How to Harvest Pogostemon Patchouli Plants


Pogostemon patchouli plants are grown for their aromatic leaves, which also have some specialty culinary uses, but are mainly used as incense, perfume and as a natural insect repellent. The dried leaves are packed with linens, which can keep moths at bay and which impart that distinct "hippie shop" scent so familiar to purchasers of cotton bedsheets or pillows imported from India. Whether you are growing patchouli as a commercial crop or a houseplant, harvest it frequently and dry the leaves slowly for the most effective plant growth and patchouli oil preservation.

Step 1

Cut main stem back to three or four leaf nodes above the base of the plan 60 days after planting patchouli or after the emergence of the first true leaves of seed-grown patchouli.

Step 2

Inspect the plant carefully beginning 70 days after planting. Cut stems that show one or two yellowing leaves to two or three leaf nodes above the base of the plant. Cut all the appropriate stems for commercial harvest; harvest about a third of the stems at a time to maintain attractive growth for a houseplant.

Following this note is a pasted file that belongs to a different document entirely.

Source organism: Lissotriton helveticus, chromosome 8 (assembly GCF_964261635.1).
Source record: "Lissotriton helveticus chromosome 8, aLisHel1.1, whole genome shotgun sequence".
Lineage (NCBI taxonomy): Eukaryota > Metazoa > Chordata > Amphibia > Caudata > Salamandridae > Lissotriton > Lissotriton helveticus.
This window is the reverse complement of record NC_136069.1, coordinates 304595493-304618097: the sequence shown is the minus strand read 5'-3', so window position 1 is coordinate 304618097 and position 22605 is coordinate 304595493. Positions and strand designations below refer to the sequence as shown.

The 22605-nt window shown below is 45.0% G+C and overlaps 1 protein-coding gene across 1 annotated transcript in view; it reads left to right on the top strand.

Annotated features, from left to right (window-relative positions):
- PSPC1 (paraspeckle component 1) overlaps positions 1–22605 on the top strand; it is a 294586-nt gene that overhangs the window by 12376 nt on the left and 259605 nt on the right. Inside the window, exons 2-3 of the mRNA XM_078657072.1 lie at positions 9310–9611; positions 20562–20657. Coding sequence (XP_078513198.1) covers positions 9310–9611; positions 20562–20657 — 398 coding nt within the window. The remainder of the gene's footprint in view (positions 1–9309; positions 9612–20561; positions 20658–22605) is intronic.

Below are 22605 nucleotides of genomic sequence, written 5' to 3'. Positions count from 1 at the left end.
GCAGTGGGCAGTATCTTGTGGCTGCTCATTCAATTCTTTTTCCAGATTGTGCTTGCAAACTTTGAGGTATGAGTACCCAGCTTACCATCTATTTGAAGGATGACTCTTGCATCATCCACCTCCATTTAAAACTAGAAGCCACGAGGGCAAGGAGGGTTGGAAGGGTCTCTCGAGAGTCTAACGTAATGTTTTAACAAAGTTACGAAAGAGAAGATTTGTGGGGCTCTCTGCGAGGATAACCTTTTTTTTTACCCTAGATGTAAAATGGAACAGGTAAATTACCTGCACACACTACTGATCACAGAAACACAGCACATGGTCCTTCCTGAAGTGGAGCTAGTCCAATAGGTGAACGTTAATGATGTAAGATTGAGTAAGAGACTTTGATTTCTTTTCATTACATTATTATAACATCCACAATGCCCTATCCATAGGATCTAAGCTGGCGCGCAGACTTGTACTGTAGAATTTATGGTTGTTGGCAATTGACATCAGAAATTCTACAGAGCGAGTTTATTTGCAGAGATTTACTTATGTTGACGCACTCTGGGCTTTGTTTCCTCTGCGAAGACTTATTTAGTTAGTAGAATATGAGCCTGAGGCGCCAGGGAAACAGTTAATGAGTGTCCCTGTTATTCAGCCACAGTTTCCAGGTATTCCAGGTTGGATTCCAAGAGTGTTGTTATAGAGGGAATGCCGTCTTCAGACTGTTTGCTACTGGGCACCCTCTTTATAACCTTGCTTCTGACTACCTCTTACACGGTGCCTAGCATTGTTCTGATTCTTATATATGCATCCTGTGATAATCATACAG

Step 3

Spread harvested stems in a single layer on bamboo mats or burlap yardage in a dry, shady location for seven to 10 days. Turn each stem at least once a day.

Step 4

Pack the stems into burlap sacks or loose-woven pillowcases and hang them with twine in a shady location where they will receive good air circulation for three to four months. Remove stems from the sack and strip the leaves off by running your pinched fingers down the stem. Compost the stems and use the dried leaves as desired.

Step 5

Repeat the harvesting process every four months. Fertilize the plants with a side dressing of compost or an application of 15-10-10 fertilizer after each harvest.

Things You'll Need

  • Anvil pruners
  • Bamboo mats or burlap yardage
  • Burlap sacks or loose-woven pillowcases
  • Twine
  • Compost or 15-10-10 fertilizer


  • Good Agricultural Practices for Patchouli
  • Patchouli Growing and Harvesting
Keywords: patchouli harvest, dry patchouli, patchouli leaves

About this Author

Cindy Hill has practiced law since 1987 and maintained a career in freelance writing since 1978. Hill has won numerous fiction and poetry awards and has published widely in the field of law and politics. She is an adjunct instructor of ethics and communications.